Researchers in the United States have discovered a vaccine for Malaria, a disease that kills over a million people world over every year, and nearly 47,000 in India.
The National Institutes of Health, which conducted clinical evaluations with Army and Navy researchers, called the vaccine “investigational”, meaning not ready for you and me yet.
“These trial results are a promising first step in generating high-level protection against malaria,” said Dr Robert A Seder, lead investigator for the research.
Malaria is transmitted to humans by infected mosquitoes -- anopheles. After the bite, the infectious parasite travels to the liver, where it multiplies and enters the bloodstream.
WHO describes malaria as a “preventable and treatable mosquito-borne disease”, whose main victims are children under five in Africa, which is Ground Zero.
Though malaria is curable, it remains fatal in many parts of the world, specially poorer Africa and Asia, where it’s fatal because of lack of adequate medial intervention.
In South Asia, which WHO says is the world’s second most-malaria prone, India has the highest “malaria burden” (malaria cases) with an estimated 24 million cases a year.
WHO estimates 15,000 of those infected die. Government of India admits to only around 1,000 fatalities, which was put by Lancet, a medical journal, at 46,970 for 2010.
The vaccine used in the trials was developed by scientists at Sanaria Inc., a Maryland-based biotechnology company focussed on finding a malaria vaccine.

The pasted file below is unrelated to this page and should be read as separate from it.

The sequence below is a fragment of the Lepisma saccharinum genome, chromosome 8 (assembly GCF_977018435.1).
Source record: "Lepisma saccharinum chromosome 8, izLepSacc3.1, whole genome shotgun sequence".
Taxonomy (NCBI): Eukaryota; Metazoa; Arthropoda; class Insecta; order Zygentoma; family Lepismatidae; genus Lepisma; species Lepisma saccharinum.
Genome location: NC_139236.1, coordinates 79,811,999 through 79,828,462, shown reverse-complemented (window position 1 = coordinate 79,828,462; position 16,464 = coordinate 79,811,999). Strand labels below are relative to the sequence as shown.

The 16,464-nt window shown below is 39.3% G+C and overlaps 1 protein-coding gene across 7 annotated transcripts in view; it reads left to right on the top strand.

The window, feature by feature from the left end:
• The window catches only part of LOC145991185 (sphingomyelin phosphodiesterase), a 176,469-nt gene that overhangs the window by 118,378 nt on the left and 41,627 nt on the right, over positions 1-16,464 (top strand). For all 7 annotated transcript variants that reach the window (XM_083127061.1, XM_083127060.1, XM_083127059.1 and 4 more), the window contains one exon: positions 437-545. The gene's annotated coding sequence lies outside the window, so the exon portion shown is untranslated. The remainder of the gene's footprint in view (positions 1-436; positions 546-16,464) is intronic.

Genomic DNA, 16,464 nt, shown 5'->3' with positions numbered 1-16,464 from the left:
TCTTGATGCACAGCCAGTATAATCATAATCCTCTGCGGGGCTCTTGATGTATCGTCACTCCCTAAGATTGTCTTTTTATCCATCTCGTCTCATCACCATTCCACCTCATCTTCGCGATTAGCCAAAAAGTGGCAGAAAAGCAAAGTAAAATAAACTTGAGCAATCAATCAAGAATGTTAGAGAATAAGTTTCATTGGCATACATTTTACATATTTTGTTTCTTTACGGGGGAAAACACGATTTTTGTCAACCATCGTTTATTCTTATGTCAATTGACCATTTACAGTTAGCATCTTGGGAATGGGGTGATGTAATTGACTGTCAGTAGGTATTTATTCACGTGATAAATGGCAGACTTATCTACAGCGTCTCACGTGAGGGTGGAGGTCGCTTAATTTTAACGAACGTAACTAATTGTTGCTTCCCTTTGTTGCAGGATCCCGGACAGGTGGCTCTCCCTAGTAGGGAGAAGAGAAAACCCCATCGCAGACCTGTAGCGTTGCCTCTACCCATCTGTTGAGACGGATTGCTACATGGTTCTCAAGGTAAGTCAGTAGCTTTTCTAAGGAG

The clinical trial, which took place at the NIH in Bethesda, used 57 healthy volunteers -- all adults. Forty of whom were administered the vaccine, intravenously, and the rest weren’t.
The first good sign: the vaccine caused no adverse effects.
All volunteers were then exposed to five mosquitoes carrying the P. falciparum strain, the most dangerous form of malaria-causing species of parasite called plasmodium.
Not all of those vaccinated got the same dosage -- 15 received more than the others. Researchers wanted to test not only the effectiveness of the vaccine but also the dose.
“The researchers found that the higher dosages of (the) vaccine were associated with protection against malaria infection,” said the National Institutes of Health.
In short, higher the dosage, better the protection.
Only three of the 15 administered higher dosage got infected, while all of those given lower dosage did. And so did all but one of those not vaccinated at all.
It was a significant first step, as Dr Seder said.
Researchers will now be looking at many related aspect, including the delivery system. The vaccine was administered intravenously, a “rare delivery route for vaccines”.
Without explaining, the NIH said the vaccine was found less effective when administered intradermal (into the skin) or subcutaneous (under the skin), the usual way.
“A number of follow-up studies are planned, including research to evaluate the vaccine’s different dose schedules, possible protection against other Plasmodium strains and the durability of protection,” the NIH said in a statement.
India will be watching, and very closely.